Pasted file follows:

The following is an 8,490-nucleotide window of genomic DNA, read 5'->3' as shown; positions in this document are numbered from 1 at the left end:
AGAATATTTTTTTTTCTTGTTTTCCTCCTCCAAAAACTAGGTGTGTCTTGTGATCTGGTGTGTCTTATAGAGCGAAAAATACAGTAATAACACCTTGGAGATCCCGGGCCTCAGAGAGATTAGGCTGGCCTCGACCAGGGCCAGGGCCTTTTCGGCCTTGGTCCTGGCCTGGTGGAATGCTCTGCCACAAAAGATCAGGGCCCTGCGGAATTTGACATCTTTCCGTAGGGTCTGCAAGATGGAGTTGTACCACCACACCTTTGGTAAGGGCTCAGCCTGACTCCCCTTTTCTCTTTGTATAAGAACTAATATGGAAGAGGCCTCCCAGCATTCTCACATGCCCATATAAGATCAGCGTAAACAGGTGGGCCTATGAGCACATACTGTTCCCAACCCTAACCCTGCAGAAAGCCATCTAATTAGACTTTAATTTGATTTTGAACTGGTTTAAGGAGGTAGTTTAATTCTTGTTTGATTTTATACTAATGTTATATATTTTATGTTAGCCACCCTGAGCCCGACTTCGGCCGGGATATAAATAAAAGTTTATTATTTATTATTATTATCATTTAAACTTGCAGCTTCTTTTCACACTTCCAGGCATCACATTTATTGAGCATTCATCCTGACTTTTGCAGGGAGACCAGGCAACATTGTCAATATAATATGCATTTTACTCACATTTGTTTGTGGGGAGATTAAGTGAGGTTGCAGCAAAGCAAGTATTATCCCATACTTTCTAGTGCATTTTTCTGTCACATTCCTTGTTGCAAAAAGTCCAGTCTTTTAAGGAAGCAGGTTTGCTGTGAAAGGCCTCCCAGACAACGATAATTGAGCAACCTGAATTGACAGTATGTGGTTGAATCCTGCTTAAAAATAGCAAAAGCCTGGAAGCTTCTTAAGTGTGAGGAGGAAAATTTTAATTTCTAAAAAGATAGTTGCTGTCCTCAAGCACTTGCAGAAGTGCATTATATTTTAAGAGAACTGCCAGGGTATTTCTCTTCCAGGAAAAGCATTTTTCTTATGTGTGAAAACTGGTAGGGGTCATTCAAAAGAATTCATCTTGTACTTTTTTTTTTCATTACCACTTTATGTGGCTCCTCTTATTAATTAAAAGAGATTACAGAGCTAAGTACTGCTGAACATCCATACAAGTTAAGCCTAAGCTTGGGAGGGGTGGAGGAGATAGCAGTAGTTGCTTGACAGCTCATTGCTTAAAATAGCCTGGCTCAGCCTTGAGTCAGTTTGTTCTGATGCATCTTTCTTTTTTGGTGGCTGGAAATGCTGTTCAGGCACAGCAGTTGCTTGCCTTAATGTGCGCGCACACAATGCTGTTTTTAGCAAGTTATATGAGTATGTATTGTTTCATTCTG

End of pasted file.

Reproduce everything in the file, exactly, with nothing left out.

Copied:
The following is an 8,490-nucleotide window of genomic DNA, read 5'->3' as shown; positions in this document are numbered from 1 at the left end:
AGAATATTTTTTTTTCTTGTTTTCCTCCTCCAAAAACTAGGTGTGTCTTGTGATCTGGTGTGTCTTATAGAGCGAAAAATACAGTAATAACACCTTGGAGATCCCGGGCCTCAGAGAGATTAGGCTGGCCTCGACCAGGGCCAGGGCCTTTTCGGCCTTGGTCCTGGCCTGGTGGAATGCTCTGCCACAAAAGATCAGGGCCCTGCGGAATTTGACATCTTTCCGTAGGGTCTGCAAGATGGAGTTGTACCACCACACCTTTGGTAAGGGCTCAGCCTGACTCCCCTTTTCTCTTTGTATAAGAACTAATATGGAAGAGGCCTCCCAGCATTCTCACATGCCCATATAAGATCAGCGTAAACAGGTGGGCCTATGAGCACATACTGTTCCCAACCCTAACCCTGCAGAAAGCCATCTAATTAGACTTTAATTTGATTTTGAACTGGTTTAAGGAGGTAGTTTAATTCTTGTTTGATTTTATACTAATGTTATATATTTTATGTTAGCCACCCTGAGCCCGACTTCGGCCGGGATATAAATAAAAGTTTATTATTTATTATTATTATCATTTAAACTTGCAGCTTCTTTTCACACTTCCAGGCATCACATTTATTGAGCATTCATCCTGACTTTTGCAGGGAGACCAGGCAACATTGTCAATATAATATGCATTTTACTCACATTTGTTTGTGGGGAGATTAAGTGAGGTTGCAGCAAAGCAAGTATTATCCCATACTTTCTAGTGCATTTTTCTGTCACATTCCTTGTTGCAAAAAGTCCAGTCTTTTAAGGAAGCAGGTTTGCTGTGAAAGGCCTCCCAGACAACGATAATTGAGCAACCTGAATTGACAGTATGTGGTTGAATCCTGCTTAAAAATAGCAAAAGCCTGGAAGCTTCTTAAGTGTGAGGAGGAAAATTTTAATTTCTAAAAAGATAGTTGCTGTCCTCAAGCACTTGCAGAAGTGCATTATATTTTAAGAGAACTGCCAGGGTATTTCTCTTCCAGGAAAAGCATTTTTCTTATGTGTGAAAACTGGTAGGGGTCATTCAAAAGAATTCATCTTGTACTTTTTTTTTTCATTACCACTTTATGTGGCTCCTCTTATTAATTAAAAGAGATTACAGAGCTAAGTACTGCTGAACATCCATACAAGTTAAGCCTAAGCTTGGGAGGGGTGGAGGAGATAGCAGTAGTTGCTTGACAGCTCATTGCTTAAAATAGCCTGGCTCAGCCTTGAGTCAGTTTGTTCTGATGCATCTTTCTTTTTTGGTGGCTGGAAATGCTGTTCAGGCACAGCAGTTGCTTGCCTTAATGTGCGCGCACACAATGCTGTTTTTAGCAAGTTATATGAGTATGTATTGTTTCATTCTG